University Beat report on the USF "Art of Forensics" workshop.
Forensic artists at a recent workshop hosted by the University of South Florida wrapped up their week of work by presenting their creations - fourteen clay busts of unidentified victims in cold cases - to local law enforcement.
But in the middle of their presentation, a woman looking at one of the works at the rear of a downtown Tampa conference room broke down sobbing, sure that the face staring back at her was that of her sister, some thirty-eight years after she went missing.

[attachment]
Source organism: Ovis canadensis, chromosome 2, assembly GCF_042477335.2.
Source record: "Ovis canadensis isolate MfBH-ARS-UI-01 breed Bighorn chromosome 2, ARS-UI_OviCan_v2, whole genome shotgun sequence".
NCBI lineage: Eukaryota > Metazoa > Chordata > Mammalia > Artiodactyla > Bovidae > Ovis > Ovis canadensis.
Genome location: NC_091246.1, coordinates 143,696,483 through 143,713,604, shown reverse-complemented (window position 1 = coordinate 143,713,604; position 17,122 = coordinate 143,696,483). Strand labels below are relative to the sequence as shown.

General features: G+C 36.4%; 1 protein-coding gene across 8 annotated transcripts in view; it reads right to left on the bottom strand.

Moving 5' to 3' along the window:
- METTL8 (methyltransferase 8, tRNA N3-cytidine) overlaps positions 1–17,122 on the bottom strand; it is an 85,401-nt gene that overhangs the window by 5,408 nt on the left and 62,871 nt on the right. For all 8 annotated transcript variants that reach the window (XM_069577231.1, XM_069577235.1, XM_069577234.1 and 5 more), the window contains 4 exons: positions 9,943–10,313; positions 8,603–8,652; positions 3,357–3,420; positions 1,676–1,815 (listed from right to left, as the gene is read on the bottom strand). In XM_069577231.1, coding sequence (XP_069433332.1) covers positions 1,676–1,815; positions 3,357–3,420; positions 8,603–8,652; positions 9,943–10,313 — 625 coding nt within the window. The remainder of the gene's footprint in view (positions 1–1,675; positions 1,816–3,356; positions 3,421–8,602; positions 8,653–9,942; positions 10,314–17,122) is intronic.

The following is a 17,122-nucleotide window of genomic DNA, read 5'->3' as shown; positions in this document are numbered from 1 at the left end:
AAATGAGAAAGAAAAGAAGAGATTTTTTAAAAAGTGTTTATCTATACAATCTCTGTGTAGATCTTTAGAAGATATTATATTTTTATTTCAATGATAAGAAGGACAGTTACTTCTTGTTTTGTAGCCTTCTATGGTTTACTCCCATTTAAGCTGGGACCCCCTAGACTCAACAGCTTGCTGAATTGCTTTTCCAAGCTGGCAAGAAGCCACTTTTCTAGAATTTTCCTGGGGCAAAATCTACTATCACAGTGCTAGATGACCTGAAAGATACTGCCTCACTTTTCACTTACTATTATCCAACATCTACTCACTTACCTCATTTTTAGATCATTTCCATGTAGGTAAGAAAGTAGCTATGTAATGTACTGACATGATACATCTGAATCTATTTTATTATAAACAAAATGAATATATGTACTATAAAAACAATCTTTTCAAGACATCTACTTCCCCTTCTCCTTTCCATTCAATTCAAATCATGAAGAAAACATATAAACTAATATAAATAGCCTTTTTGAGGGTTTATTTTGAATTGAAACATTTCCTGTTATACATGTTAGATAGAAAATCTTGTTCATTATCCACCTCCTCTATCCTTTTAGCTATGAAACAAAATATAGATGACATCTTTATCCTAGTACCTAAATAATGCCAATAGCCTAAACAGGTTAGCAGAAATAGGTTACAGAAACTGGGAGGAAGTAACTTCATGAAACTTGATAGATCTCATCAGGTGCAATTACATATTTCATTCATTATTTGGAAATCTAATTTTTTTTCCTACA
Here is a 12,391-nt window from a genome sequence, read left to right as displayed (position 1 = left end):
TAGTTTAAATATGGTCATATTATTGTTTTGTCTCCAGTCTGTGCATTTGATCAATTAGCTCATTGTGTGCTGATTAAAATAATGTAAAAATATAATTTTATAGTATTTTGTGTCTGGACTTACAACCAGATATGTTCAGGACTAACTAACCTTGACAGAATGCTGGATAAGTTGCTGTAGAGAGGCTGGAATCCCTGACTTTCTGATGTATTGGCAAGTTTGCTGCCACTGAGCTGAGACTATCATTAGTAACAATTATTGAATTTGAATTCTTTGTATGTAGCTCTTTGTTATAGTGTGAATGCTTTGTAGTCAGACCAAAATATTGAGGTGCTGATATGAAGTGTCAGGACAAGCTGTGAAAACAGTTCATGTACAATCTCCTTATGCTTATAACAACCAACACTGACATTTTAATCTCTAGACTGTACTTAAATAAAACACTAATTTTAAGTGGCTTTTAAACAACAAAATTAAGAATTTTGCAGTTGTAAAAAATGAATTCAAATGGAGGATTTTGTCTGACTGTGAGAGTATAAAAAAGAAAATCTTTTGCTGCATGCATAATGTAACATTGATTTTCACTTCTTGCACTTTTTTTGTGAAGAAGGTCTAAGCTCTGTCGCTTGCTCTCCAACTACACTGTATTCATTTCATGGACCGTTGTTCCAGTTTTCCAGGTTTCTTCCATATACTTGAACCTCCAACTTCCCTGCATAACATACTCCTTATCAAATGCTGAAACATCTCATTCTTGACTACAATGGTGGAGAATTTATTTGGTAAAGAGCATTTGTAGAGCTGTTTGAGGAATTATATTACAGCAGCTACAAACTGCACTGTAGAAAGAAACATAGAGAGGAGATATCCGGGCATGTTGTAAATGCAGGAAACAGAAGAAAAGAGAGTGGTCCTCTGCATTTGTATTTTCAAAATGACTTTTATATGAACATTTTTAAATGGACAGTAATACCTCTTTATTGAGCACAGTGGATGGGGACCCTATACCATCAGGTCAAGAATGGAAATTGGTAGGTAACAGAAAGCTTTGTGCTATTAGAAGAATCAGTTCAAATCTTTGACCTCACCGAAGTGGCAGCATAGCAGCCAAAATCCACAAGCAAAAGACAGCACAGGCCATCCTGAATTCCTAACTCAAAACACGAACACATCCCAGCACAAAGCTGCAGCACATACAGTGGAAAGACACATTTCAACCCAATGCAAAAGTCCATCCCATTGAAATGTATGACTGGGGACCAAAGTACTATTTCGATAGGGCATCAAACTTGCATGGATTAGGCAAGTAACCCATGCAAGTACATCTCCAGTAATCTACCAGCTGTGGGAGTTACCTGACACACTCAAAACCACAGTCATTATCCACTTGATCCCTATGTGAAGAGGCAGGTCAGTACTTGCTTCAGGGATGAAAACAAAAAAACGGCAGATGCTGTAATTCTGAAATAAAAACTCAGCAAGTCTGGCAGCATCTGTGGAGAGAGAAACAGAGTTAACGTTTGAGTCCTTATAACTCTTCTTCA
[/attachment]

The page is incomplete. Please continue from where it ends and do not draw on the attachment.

In April 2013, the decomposed remains of a woman were discovered behind a truck stop at I-75 and State Road 44 in Sumter County. Authorities there weren’t able to identify her, so they turned to Dr. Erin Kimmerle and the USF Forensic Anthropology Laboratory for help.
Combining a three-dimensional scan of the woman’s skull with photos from the scene and other details, Kimmerle says they were able to use Photoshop and put together a composite image of what the woman likely looked like.
"The more information that we can learn from the scene or autopsy helps inform us about those individual characteristics, for example, using her own glasses in the image," Kimmerle said at a press conference earlier this year. "But it’s really just based on skeletal anatomy and we hope that it will trigger someone's memory or bring new information to light."